Coalition asks Supreme Court to live stream

January 28, 2015 01:30

In a letter to U.S. Chief Justice John Roberts, the Coalition for Court Transparency, of which RTDNA is a member, requested “that audio-visual coverage of oral arguments in the same-sex marriage cases be broadcast live, enabling the world to witness history as it happens.”
 
The Court recently agreed to hear arguments to address two key questions about the 14th Amendment: Whether states are required to issue marriage licenses to same-sex couples, and whether states must recognize licensed marriages of other states. The decision will have significant impact on the patchwork of laws around the country and will be of high interest to the public. In addition to the historical nature of the cases, the Coalition highlighted how this act of transparency could burnish the Court’s reputation.
 
“In our modern era, an institution’s legitimacy is often driven by the public’s perception of its openness and transparency,” the letter said. “When decisions are made in cases that provoke strong emotions, transparency allows the public to be assured that the process was fair and that the institution is functioning properly. Simply put: televising the oral arguments will ultimately strengthen the public’s perception of the Court by imbuing its result with greater legitimacy.”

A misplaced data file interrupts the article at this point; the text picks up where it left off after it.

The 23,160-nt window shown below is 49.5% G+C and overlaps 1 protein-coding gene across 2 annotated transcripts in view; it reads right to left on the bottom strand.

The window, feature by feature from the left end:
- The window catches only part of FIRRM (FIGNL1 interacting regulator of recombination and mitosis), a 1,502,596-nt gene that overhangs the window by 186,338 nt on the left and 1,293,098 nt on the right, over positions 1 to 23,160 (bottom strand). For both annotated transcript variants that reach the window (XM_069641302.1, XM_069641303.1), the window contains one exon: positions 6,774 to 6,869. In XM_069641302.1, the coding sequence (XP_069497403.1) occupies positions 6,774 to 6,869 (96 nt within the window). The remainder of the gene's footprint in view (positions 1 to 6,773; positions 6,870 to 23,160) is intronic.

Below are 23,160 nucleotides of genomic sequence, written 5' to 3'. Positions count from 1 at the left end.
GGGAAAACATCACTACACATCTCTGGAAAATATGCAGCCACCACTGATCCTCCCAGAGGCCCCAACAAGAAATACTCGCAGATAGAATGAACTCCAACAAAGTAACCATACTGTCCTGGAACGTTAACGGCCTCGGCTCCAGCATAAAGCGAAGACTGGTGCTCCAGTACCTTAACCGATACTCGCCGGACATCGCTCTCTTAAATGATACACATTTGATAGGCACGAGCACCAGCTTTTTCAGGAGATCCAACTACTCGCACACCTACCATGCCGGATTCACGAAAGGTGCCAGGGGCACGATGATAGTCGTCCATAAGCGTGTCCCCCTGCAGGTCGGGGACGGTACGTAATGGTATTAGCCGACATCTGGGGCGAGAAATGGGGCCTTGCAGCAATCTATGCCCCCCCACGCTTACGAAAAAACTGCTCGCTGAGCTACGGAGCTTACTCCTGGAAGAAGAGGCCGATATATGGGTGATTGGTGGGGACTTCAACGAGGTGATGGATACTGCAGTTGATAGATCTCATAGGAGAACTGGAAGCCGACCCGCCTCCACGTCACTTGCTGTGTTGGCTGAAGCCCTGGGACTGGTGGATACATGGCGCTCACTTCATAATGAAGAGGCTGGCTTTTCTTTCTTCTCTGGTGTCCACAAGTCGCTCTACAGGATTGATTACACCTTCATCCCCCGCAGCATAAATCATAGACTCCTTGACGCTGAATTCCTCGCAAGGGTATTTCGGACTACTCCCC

“Recent polling shows three-quarters of Americans support televising Supreme Court proceedings,” said Alex Armstrong, spokesperson for the Coalition. “Oral arguments in the upcoming marriage cases will be historic, and the whole nation will be eager to follow along. There’s no better time to turn on the cameras.”

Read the full letter.
 
About the Coalition for Court Transparency:
The Coalition for Court Transparency is an alliance of national media and legal organizations who advocate for a more open and accountable U.S. Supreme Court and federal courts system. The coalition supports a number of pro-transparency policies at the court, including cameras in the courtroom, live audio of hearings and online financial disclosures. To learn more, visit OpenSCOTUS.com or follow the coalition at @OpenSCOTUS.